My apologies, I did not make my intention very clear. Like the function name suggests, I intend to copy the entire source range from one work(sheet/book) to another work(sheet/book), with the destination sheet having a filter active which would have some rows hidden. When the source range is pasted to the destination, it would be pasted only in the visible cells. I frequently come across workbooks that have same columns but with different contents within those columns and a few Primary Key Columns with the same values in both sheets. So, I usually have a need to filter both worksheets using one or more of those primary key columns and copy data from one or more columns from one sheet over to the other both filtered in the exact same way. Therefore, the pasting operation must skip the hidden cells so, the data gets pasted across the rows having the same primary key.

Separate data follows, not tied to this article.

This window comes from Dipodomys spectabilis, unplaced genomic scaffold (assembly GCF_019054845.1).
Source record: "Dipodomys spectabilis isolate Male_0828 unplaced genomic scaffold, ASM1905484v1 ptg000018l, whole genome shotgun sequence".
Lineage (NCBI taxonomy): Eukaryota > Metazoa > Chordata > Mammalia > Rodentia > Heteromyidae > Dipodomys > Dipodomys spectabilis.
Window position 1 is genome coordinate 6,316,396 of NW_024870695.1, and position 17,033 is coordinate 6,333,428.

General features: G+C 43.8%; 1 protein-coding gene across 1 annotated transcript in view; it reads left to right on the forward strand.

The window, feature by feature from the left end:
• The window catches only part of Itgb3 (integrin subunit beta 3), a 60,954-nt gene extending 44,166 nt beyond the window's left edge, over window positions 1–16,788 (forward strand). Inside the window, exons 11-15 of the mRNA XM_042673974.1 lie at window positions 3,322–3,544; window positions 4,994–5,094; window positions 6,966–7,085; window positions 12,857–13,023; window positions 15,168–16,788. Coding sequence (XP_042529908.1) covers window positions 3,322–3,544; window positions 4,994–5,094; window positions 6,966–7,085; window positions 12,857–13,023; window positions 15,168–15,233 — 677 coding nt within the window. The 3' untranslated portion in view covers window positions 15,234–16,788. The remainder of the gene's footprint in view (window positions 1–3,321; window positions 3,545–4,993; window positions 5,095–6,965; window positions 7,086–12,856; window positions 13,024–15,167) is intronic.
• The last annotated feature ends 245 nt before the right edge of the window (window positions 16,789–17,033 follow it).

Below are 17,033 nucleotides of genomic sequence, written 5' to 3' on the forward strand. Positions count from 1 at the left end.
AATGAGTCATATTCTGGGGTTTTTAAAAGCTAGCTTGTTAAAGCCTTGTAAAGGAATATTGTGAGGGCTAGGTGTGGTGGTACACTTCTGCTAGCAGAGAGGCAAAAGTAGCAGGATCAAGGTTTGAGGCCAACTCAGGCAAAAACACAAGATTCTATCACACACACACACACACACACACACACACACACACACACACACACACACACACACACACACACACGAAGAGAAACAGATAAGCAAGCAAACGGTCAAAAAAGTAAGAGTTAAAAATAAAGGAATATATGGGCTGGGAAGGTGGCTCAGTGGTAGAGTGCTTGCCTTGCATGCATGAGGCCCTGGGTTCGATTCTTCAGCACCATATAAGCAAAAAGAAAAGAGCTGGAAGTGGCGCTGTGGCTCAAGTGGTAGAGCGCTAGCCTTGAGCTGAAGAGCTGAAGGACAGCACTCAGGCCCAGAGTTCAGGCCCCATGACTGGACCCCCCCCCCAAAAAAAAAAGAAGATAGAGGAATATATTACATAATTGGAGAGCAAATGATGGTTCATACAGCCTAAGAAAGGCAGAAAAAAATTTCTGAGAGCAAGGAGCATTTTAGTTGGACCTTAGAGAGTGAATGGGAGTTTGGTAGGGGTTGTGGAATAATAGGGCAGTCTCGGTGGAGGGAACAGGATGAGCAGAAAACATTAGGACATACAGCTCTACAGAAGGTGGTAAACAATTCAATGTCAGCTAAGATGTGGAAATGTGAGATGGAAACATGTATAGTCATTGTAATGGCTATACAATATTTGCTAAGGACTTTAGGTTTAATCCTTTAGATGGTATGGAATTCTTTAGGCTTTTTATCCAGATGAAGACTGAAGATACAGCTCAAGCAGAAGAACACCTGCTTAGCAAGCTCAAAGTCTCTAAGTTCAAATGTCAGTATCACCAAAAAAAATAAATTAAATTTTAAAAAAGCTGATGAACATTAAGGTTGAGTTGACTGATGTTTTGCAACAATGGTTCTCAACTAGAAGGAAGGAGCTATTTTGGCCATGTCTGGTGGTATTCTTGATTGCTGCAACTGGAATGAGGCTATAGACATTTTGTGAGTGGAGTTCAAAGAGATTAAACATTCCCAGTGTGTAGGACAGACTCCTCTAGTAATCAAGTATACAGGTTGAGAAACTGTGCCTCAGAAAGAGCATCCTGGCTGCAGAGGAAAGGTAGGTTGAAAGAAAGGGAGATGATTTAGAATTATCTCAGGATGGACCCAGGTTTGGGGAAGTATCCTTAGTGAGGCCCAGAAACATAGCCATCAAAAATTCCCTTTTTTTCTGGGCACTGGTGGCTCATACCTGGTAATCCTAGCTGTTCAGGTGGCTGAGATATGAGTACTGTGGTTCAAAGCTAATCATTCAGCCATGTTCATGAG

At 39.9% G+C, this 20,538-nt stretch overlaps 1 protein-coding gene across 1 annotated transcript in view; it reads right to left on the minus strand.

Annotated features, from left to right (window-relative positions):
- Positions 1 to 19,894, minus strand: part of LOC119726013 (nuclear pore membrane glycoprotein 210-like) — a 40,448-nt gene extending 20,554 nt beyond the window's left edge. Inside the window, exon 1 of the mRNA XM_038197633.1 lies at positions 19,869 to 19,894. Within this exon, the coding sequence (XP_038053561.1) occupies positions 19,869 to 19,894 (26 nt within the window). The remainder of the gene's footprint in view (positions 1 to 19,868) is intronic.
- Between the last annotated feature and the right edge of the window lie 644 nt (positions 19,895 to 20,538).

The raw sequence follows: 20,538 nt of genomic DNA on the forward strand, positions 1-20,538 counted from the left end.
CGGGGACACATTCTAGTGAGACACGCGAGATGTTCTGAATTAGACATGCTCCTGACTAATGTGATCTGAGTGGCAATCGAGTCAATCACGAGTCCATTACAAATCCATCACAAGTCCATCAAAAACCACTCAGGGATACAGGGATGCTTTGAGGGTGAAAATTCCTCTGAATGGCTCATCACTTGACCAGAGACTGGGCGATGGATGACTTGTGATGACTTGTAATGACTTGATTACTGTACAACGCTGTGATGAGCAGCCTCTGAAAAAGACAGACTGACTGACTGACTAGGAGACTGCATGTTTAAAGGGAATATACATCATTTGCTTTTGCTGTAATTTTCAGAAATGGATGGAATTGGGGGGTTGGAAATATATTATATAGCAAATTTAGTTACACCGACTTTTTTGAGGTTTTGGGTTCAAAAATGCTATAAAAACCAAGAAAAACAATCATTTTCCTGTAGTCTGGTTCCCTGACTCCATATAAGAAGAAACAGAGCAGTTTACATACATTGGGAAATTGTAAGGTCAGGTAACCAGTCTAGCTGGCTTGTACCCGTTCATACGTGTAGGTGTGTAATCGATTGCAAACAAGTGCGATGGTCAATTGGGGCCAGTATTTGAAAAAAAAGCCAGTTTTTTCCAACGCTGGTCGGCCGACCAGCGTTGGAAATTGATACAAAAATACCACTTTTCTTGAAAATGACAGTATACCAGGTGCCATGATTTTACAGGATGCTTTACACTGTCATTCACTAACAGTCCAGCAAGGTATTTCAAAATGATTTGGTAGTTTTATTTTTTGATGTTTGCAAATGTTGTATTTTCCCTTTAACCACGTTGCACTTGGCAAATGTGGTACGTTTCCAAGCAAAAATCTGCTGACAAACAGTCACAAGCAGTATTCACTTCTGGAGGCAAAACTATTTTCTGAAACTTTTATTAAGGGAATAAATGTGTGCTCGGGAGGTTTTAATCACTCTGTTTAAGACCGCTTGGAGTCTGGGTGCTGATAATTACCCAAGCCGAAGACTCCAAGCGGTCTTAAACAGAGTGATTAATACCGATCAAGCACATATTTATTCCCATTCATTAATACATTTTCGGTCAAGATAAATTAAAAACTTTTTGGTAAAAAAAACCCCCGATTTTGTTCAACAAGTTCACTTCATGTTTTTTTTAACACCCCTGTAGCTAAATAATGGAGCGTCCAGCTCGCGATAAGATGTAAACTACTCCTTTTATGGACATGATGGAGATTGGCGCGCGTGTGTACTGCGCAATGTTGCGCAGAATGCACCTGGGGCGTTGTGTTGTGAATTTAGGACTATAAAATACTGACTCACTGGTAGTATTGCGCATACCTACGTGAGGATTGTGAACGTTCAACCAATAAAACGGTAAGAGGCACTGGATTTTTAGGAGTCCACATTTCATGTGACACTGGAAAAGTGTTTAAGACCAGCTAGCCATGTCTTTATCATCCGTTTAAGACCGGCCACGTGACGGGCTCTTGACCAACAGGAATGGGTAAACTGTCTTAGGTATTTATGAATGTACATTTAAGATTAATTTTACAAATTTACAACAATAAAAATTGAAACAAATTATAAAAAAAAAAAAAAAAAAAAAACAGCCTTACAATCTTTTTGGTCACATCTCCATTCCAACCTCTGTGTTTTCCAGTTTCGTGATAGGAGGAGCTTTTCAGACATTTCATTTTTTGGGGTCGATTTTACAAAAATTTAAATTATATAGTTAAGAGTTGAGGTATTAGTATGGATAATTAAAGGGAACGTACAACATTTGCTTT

ExcelX(xlfGetCell, OPERX(16), Cell) return the cell width and returns the same value regardless of whether the cell is hidden or visible. When you hide a column, its width is not set to zero but is maintained at the same value. I have spent quite some time looking into the mcarofun and xlcall.h files to see if there is anything that can help me with this, but couldn't find anything that is obvious. I believe the xlfSubTotal trick as I depicted in my code should do it. I have tested it using VBA and it works.

A couple of months ago I gave up on ExcelDNA as I couldn't find a way around this hidden property of cell. Now that I found a way, I am stuck at yet another thing. I must be missing something very trivial here. I would appreciate any help you may provide with this.

Sep 16, 2013 at 9:37 PM
What is the right way to obtain an xlTypeMulti reference from an xlTypeSRef object and how do you navigate through the xlTypeMulti object ?

Sep 16, 2013 at 9:42 PM
xMulti = ExcelX(xlCoerce, xSRef) Multi's use operator[] for 1-d indexing and operator() for 2-d indexing. Data is row-major.